Alaska Bear Photo Tours

Ron Niebrugge Alaska, Lake Clark, Photos, Travel 6 Comments

A brown bear and bald eagle both watch for salmon during this years bear photo tour - Lake Clark National Park, Alaska.

A brown bear and bald eagle both watch for salmon during this years bear photo tour - Lake Clark National Park, Alaska.

Well I have some bad news, and good news regarding next years Alaska Bear and Puffin Photo Tour.

The bad news was – we have a tentative person interested in our final spot leaving me without any openings going into the prime booking season!

Now the good news – I was able to obtain another week during 2012!  I am really fortunate to obtain such a great week, as David, the lodge owner is now having to turn away groups thanks to the popularity of this location!  I am very grateful to be able to offer two trips a summer!

My second week being added is at the end of June – the 23rd to the 29th.  I will be interested to see what it is like that time of year.  I do remember comments made by Jenny, my former bear guide – she said the end of June was her favorite time of year.  Kevin, the park ranger in the area for the past 10 years (the first 4 in a tent! ) has also said late June is one of her favorite times as well.  Even Rick, my bear guide this year expressed a preference for late June.  So I’m excited to see what it is like then!

What are the advantages of going in June?  Possibly more bears, especially spring cubs.  This year they were seeing 6 spring cubs by the end of June – that was down to 1 by August.  Short, rich green grass  along with fields wildflower like lupine should be in nice bloom.  Mating activity also takes place during June offering some unique interaction and bringing more bores (males) into the area.

What are the advantages of going in August?  There are two big ones.  Fishing bears – bears catching and eating salmon is always high on the list of advantages of August.  The other advantage is perching puffin – they may not perch as much in June, but they will be flying.

If you are interested or have any questions, please feel free to email or call.  I anticipate these trips will fill fairly quick – certainly by Christmas.  For more information, visit our page for the Alaska bear and puffin photography tour.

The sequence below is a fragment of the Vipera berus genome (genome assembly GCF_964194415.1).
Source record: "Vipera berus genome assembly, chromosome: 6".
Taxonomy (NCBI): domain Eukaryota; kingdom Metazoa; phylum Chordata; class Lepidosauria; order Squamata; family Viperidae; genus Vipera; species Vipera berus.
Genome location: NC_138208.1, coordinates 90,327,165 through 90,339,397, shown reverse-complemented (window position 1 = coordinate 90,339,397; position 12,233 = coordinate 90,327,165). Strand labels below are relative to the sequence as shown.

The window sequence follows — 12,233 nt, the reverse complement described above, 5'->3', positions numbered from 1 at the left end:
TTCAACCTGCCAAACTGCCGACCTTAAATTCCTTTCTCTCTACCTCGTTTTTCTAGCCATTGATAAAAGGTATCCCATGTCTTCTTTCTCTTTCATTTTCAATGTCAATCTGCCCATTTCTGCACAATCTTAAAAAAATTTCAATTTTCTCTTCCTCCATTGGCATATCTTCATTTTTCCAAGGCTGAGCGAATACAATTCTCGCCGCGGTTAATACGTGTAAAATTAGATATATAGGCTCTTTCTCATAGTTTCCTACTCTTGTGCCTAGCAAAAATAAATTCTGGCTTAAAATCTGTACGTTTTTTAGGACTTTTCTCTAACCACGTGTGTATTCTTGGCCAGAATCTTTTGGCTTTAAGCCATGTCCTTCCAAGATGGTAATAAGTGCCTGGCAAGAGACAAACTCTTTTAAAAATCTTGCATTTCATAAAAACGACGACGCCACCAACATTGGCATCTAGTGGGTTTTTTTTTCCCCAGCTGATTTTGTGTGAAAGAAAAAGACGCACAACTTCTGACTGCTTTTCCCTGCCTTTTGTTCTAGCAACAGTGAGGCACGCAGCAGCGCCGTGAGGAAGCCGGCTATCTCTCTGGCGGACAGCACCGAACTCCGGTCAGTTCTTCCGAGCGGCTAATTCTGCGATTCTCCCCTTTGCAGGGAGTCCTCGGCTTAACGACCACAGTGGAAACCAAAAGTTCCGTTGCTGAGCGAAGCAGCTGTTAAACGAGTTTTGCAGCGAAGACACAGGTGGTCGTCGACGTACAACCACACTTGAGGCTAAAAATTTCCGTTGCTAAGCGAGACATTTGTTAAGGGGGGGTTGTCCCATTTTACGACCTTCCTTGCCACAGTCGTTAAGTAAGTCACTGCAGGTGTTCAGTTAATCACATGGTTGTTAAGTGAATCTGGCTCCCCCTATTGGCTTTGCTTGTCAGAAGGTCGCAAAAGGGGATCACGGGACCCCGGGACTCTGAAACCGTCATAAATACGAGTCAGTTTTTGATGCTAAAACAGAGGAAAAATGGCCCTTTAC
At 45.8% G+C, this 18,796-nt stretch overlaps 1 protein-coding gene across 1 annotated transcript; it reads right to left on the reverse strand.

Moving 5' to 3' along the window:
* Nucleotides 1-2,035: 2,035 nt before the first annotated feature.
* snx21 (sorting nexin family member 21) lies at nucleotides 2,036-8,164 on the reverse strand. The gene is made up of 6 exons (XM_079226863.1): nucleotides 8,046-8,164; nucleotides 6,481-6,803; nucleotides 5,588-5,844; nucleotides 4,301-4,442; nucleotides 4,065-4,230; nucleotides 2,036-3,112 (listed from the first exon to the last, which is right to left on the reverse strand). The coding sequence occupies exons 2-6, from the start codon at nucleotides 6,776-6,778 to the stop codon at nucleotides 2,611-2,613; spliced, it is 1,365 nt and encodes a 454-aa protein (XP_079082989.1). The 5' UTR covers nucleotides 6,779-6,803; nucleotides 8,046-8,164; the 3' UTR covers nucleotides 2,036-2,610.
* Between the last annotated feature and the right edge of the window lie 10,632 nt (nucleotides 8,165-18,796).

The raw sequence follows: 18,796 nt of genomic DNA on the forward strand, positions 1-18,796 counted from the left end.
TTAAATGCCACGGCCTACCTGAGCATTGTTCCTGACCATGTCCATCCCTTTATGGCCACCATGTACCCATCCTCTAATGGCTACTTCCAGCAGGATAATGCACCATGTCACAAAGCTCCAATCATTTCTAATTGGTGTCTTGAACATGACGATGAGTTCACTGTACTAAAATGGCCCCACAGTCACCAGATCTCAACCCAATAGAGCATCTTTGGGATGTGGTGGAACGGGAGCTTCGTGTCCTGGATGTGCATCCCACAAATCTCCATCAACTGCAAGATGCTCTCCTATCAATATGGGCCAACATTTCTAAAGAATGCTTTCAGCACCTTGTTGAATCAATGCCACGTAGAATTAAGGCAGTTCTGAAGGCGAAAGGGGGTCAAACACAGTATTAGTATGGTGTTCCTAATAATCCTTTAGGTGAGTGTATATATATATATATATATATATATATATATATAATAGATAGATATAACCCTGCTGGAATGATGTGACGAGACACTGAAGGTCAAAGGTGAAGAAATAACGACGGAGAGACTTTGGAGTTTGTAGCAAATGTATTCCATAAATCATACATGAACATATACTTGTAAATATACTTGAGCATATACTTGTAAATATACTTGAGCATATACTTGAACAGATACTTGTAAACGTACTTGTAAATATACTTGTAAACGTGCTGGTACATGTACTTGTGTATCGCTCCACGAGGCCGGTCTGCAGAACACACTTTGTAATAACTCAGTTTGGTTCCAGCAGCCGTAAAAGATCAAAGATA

Comments 6

  1. Is Jenny still there? We went at the end of June last year. Jenny told us she preferred June because the fishermen weren’t there yet, it was less crowded and the weather is better. In August all the photo groups are there together with the fishermen, and they’re all in the same spots with the bears. And on top of that, it usually rains more in August. When we went in June we had Jenny all to ourselves, at times we didn’t see a single other person, and we had great weather. And there were plenty of bears and some cubs as well.

  2. Post

    Hi Scott,

    I forgot you were there in June – that’s right, you went right after the Kenai Fjords photo tour.

    All the things you say are right on the money with what I’m hearing. Did you go the the island with the puffin when you were there? I understand they don’t perch as much in June. Although you nailed that image in KFNP!

    Jenny and Drew weren’t back this year. I understand Drew is running halibut charters on the other side of the Inlet near their home. Not sure what Jenny was doing.

    Thanks Scott!

  3. Ron,
    We went to “puffin” island, but we couldn’t disembark. Just used a high ISO to offset the rocky boat. The puffins were just starting to perch and I got some nice shots.

    I meant to ask about your post–why is there only 1 spring cub now from the original 6? When we went there were only 2 cubs, but you saw more on your trip last August. I recognized “my” cubs from your photos. We were there June 29, 30, and July 1.

    I’d love to do this trip again. Hopefully soon. Are you no longer going to offer the 4 day trip?

  4. Oh, and I should mention that the lupine was spectacular and everywhere–lots of purples and blues. We took some time out from the bears just so I could photograph it. I can’t compare the landscape to August, but the grassy fields were different shades of greens mixed with yellow. It was very beautiful. We spent several hours hiking away from everyone because the weather was perfect and the scenery was incredible. Jenny was very happy because people always just want to see the bears. That was just as memorable as the bears!

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    Hi Scott,

    That is good to hear about the fields of lupine – I definitely saw nice stretches of old lupine, so I thought they could look good. I like your idea of just hiking. On our first trip, Janine and I went canoeing on the lake behind the lodge – that was fun too.

    We don’t know what happened to the cubs. A big storm passed through before we arrived and pushed the bears off the coast and presumably into the forest, and many of the cubs weren’t seen after that. There were numerous wolf tracks when we got there, and we think some may have been preyed upon.

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    Good question on the length. I liked the 4 day tour – this year when I offered the option of a 4 day or 7 day, I had far more interest in the 7 day. It doesn’t cost that much more since the flight costs are amortized over more days, and it gives some time for weather.

    I originally thought people would combine the bear trip with other travel in Alaska, but most people come just for the bears – so that is another reason they prefer the longer trip. It does give us a chance to boat down the coast to another bear location and do a few other things – actually I was good being there for the longer time.

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